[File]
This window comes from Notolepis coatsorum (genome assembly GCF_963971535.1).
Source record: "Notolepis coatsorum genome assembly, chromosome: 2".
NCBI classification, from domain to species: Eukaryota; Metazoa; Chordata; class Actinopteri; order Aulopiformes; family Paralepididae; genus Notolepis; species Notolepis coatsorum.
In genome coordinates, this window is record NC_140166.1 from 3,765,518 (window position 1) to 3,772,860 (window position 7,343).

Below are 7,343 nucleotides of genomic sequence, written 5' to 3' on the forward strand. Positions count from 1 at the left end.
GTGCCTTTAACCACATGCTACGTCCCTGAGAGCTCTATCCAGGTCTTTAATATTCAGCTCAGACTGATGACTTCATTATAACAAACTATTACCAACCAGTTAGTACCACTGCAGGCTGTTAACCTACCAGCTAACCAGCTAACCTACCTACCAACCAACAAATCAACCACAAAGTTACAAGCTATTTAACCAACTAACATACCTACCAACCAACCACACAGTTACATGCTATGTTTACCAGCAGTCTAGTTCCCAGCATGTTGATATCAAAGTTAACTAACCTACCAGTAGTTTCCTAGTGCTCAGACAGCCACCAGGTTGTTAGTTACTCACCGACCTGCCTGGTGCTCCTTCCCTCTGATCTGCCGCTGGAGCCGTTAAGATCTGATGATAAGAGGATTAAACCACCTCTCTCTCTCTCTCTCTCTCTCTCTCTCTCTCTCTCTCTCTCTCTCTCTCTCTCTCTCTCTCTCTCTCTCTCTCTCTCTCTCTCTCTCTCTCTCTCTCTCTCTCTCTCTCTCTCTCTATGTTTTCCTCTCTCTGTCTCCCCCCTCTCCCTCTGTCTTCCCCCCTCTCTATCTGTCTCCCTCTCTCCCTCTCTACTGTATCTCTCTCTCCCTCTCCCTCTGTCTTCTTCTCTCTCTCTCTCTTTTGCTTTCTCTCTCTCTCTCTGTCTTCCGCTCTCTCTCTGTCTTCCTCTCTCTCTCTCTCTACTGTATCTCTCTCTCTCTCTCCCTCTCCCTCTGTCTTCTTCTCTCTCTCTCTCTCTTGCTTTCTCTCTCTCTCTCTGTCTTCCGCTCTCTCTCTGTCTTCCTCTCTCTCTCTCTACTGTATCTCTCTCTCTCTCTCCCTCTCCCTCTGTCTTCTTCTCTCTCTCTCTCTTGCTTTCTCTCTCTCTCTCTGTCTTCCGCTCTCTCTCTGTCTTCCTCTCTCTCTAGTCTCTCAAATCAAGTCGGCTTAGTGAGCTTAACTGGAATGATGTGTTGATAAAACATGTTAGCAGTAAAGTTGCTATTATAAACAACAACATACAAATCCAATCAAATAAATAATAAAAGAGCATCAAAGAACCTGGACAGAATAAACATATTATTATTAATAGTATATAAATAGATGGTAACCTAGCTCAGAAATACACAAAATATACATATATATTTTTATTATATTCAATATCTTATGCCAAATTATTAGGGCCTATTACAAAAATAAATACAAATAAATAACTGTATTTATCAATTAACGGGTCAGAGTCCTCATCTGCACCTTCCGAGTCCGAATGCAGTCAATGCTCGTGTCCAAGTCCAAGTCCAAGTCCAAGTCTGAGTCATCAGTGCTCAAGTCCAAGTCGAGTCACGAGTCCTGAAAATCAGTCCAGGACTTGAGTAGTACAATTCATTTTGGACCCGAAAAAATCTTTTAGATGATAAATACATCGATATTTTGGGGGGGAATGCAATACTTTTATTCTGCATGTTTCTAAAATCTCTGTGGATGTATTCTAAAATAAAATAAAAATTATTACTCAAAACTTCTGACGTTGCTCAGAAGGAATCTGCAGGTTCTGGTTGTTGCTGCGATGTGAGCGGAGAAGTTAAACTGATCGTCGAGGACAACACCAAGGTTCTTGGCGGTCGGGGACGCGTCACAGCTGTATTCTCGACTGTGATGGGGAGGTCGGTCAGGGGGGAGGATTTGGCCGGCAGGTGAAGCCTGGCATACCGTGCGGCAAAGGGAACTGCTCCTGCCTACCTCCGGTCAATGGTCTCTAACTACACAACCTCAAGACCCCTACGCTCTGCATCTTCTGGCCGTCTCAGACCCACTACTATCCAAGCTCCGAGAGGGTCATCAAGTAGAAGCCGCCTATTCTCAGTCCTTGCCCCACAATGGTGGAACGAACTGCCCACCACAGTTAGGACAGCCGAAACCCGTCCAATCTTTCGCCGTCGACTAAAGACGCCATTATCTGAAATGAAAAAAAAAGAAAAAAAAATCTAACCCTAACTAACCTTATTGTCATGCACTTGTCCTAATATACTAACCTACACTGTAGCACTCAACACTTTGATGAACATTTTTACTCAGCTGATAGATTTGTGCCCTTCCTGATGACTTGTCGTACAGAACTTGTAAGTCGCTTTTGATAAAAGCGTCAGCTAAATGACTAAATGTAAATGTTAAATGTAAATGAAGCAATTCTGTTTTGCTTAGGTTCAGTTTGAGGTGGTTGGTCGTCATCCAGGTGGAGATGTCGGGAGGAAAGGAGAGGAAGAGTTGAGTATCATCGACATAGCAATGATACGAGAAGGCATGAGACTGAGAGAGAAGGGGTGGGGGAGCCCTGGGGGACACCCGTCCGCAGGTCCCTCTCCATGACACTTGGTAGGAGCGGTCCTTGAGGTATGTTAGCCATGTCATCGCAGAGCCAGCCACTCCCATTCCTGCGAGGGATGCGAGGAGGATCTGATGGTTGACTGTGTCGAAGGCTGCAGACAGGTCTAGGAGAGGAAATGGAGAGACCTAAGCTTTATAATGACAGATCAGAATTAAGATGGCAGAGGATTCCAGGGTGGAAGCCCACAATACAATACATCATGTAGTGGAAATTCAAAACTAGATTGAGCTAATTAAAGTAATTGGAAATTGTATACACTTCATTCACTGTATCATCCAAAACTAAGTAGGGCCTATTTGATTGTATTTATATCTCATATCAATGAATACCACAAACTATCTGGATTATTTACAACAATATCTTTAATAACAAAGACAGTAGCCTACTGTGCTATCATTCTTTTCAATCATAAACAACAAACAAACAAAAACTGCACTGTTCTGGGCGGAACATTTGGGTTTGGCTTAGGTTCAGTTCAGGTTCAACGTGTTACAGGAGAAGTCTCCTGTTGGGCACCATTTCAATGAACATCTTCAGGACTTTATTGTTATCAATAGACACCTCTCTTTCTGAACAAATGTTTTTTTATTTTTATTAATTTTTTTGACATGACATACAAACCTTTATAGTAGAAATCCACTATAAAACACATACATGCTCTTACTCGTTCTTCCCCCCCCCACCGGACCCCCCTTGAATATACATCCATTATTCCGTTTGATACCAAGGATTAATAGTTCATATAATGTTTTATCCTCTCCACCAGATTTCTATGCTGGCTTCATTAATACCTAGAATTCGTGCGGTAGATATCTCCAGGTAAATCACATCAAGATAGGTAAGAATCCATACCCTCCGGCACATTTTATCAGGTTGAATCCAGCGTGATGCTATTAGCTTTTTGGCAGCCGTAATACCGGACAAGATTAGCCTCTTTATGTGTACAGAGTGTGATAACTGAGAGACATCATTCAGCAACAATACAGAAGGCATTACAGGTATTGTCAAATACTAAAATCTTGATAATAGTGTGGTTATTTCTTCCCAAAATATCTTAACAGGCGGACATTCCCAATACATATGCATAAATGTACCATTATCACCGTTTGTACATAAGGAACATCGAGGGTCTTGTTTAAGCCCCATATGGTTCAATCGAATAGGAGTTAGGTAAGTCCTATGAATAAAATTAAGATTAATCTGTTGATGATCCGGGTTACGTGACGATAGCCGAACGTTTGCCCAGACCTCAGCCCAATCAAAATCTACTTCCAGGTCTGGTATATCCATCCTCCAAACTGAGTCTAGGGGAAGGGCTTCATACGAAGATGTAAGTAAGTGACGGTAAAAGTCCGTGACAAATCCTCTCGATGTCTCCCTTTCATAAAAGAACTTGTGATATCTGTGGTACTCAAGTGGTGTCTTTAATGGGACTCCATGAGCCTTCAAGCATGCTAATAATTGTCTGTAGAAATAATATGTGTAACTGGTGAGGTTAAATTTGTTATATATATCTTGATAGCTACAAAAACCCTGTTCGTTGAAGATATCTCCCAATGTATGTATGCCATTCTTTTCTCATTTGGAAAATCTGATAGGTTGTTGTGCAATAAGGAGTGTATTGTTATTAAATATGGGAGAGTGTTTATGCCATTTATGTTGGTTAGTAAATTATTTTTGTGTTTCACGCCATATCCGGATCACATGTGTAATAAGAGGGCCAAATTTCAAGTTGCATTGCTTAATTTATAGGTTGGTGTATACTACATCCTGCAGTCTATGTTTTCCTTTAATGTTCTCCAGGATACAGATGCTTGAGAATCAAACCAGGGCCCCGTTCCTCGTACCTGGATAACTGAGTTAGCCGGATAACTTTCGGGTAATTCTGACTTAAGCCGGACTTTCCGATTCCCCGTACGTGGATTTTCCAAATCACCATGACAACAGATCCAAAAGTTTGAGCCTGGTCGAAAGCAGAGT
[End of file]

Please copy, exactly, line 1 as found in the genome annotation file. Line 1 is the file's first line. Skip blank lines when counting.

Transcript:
This window comes from Notolepis coatsorum (genome assembly GCF_963971535.1).